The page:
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Posts Tagged ‘hiking’

I went walking last week and made a 5-minute video for fun. I sing a little.
asl

 

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Reblogged from Plague Dawgs

Dear –

I got lost on my hike today. I missed a turn and ended up on the wrong side of the mountain. I was moving fast, jogging at times. By the time I realized the trail wasn’t looping around like I’d thought it would, it had started snowing hard little pellets–so heavily it was hard to see–and I’d found myself in a silent, densely forested area with no view of the gulch. I calculated I’d been heading in the wrong direction, at a good speed, for about an hour. It had been all up-hill, and I was tired and hungry, a little shaky, and thinking vaguely, yet constantly, about bears and mountain lions and what if I twisted my ankle?

I hurried back, cutting corners and running most of the way (once I knew exactly where I was) for about an hour-and-a-half. The first half-hour, hurrying through those trees in the snow, I wasn’t feeling at the top of my game. It was the idea that I was so far out, that I was alone, that I hadn’t planned very well. I was slightly panicked. I’ve had many moments like this on hikes that go slightly wrong, where I think, I’ll just take a short-cut over this hill–except the hill’s incredibly steep , and once I’m up there it’s hard to get down, and I didn’t pack any food and my water-bottle just fell from my hand and rolled down the face and is gone.

Or–there’s a black bear in my path; I go the other way, but the bear follows me, not quickly, but changes direction and follows me. For more than a mile.

Or–I’m miles from home, running out in the rangeland, no one knows where I am, and I’ve broken out in hives and my throat’s closing up and it’s very very hard to keep moving.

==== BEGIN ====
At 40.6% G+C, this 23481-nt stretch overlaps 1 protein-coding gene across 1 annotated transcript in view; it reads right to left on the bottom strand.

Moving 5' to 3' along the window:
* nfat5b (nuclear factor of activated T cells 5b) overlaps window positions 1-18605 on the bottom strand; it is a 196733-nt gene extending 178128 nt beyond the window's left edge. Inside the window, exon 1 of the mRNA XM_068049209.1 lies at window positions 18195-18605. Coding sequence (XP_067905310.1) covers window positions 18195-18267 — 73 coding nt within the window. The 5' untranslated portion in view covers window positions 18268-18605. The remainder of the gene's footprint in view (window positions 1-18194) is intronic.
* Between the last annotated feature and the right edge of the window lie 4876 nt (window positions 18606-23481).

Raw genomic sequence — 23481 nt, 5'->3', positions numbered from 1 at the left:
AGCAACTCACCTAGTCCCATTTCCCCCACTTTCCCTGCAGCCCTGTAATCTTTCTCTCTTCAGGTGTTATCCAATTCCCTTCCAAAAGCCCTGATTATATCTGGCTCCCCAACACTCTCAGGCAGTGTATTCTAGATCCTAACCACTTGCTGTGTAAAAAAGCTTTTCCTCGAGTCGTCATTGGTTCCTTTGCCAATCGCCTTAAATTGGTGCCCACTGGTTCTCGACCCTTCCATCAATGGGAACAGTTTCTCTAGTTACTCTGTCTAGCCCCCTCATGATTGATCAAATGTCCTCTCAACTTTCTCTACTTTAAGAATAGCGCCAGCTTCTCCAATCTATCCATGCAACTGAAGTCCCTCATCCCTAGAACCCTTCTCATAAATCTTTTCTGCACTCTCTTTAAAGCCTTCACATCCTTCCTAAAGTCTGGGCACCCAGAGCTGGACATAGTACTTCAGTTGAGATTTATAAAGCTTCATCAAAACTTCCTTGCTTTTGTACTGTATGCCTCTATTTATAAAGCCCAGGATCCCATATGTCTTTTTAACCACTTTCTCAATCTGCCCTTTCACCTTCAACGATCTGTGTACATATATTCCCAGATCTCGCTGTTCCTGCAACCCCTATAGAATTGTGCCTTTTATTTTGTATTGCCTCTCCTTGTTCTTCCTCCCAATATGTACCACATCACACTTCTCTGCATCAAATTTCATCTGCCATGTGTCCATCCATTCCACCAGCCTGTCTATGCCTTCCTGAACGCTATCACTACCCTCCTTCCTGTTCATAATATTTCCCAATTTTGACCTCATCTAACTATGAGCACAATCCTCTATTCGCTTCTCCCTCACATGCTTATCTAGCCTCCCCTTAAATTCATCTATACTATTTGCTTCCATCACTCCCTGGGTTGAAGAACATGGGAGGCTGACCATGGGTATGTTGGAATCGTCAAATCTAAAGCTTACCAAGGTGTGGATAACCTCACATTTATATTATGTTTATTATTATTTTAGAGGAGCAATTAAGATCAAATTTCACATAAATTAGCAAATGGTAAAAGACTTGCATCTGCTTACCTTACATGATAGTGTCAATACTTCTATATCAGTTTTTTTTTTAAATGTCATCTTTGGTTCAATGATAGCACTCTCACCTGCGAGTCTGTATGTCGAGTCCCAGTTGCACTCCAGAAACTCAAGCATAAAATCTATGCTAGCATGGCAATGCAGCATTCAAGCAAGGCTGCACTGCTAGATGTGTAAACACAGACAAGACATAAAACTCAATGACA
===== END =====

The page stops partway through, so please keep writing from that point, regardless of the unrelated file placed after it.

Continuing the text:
Panicking doesn’t help. Sometimes I have to admit I don’t like where I am and that poor judgement or bad luck led me here, and get on with it (and acknowledge that things have been worse). I decided to relax in the knowledge that I wasn’t truly lost, had just gone the wrong way, that at least I had plenty of water and had dressed warmly.

I’d had to go into myself (resisting my iPod, which was packed away), and acknowledge the reality of the situation and my discomfort. And only then could I make a change. The panic momentarily flared back up, but subsided gradually and finally. I relaxed; I got off that mountain.

I think that’s why this journal exists the way it does.

It’s my way of regulating panic so I can keep moving forward. What I have to say isn’t always cheerful, and isn’t always said prettily. But I need to say it, and listen to what I’m saying. And then I can look for a new way.

It wasn’t as though I overcame some huge obstacle–just a moment of fatigue and reflexive, stabbing fear. But up there in that moment, before I dealt with it, it felt like it could have been something much bigger.

When I got home I found an acceptance letter for my story, “Exploded View,” in my inbox. It was the same story another journal had rejected within 13 hours of receiving it. “You don’t sound that excited,” Ryan said.

I don’t usually get very excited when things go right; these are little moments that make it easier to carry on with one less worry (one less story to place) and keep working. So I’m going to get back to work. Grateful that I can. And feeling–I know this is weird–but *different*. Like I’ve been through something–not just the hike. Something that was actually bigger and scarier than I’d understood or can fully grasp now. I don’t think I’m off that mountain yet.

I bought a CD at a Jason Webley show last night (he was amazing).

From “Ways to Love”:

Our minds were sharp, our bodies burning.
We gave ourselves over to learning.
How to break and how to give,
Betrayal taught us to forgive,
We stretched and soaked up everything they
Taught us well, we were first in our classes.
We learned to see through many glasses,
How to sink and how to fly,
We learned to watch each other die.
My God, this course is harder than we
Thought we had learned enough ways to love,
Still I don’t know mother where we are.

 

 

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